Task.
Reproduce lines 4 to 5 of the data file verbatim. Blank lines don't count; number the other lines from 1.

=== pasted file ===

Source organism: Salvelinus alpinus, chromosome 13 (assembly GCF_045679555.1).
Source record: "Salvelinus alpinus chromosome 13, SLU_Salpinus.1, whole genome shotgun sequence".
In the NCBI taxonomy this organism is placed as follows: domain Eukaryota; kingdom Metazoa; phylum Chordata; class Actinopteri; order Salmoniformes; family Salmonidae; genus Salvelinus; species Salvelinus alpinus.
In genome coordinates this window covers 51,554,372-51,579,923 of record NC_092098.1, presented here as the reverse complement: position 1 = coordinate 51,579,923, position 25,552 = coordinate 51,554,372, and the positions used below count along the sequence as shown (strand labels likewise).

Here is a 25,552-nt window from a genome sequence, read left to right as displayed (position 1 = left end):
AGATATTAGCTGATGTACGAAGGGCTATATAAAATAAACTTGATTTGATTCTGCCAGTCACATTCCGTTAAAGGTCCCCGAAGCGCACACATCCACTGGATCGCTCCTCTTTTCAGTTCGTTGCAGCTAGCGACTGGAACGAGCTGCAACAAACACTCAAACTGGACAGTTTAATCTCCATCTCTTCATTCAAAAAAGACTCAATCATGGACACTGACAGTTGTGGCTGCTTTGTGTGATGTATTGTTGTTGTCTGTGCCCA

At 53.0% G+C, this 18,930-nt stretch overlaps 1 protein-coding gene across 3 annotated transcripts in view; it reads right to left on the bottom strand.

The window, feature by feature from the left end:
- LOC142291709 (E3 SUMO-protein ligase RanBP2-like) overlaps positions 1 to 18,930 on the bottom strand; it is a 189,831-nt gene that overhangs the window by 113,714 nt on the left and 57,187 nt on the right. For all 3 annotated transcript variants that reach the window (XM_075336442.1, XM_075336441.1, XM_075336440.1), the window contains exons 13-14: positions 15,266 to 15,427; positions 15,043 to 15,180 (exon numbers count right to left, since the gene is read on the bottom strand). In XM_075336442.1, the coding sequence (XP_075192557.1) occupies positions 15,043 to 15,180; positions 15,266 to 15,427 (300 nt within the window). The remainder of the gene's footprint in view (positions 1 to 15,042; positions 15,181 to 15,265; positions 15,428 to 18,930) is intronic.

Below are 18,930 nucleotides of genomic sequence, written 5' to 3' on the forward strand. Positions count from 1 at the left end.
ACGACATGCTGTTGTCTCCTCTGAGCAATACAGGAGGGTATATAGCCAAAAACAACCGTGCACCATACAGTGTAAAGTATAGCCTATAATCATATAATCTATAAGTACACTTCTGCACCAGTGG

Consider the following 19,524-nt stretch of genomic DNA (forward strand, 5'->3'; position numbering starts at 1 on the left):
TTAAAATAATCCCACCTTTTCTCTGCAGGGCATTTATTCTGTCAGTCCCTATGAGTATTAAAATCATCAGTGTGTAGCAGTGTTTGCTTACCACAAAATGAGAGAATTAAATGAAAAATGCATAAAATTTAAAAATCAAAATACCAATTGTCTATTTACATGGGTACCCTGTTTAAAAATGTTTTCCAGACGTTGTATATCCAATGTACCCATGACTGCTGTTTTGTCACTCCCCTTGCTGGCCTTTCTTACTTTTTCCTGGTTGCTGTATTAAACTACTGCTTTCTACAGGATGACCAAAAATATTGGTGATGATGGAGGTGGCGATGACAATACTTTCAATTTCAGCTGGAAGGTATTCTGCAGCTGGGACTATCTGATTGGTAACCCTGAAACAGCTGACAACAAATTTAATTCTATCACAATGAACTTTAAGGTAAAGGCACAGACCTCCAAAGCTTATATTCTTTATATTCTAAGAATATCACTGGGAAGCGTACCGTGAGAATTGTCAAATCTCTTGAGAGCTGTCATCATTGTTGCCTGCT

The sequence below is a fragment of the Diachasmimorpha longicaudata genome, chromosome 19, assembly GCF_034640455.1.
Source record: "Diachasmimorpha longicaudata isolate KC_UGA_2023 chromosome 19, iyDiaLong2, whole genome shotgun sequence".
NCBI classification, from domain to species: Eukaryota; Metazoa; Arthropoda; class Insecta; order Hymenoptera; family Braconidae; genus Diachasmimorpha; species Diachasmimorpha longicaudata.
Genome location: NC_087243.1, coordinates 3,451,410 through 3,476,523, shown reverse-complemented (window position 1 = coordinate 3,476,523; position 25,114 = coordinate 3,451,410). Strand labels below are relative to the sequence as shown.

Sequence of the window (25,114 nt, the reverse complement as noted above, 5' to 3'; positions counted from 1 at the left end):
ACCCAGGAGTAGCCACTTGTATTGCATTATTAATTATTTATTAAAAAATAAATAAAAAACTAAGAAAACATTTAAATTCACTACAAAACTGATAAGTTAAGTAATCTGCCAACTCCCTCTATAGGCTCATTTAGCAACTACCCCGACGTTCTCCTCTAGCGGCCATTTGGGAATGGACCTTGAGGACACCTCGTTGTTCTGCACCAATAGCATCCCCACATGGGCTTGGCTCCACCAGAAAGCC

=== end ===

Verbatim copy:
In genome coordinates this window covers 51,554,372-51,579,923 of record NC_092098.1, presented here as the reverse complement: position 1 = coordinate 51,579,923, position 25,552 = coordinate 51,554,372, and the positions used below count along the sequence as shown (strand labels likewise).

Here is a 25,552-nt window from a genome sequence, read left to right as displayed (position 1 = left end):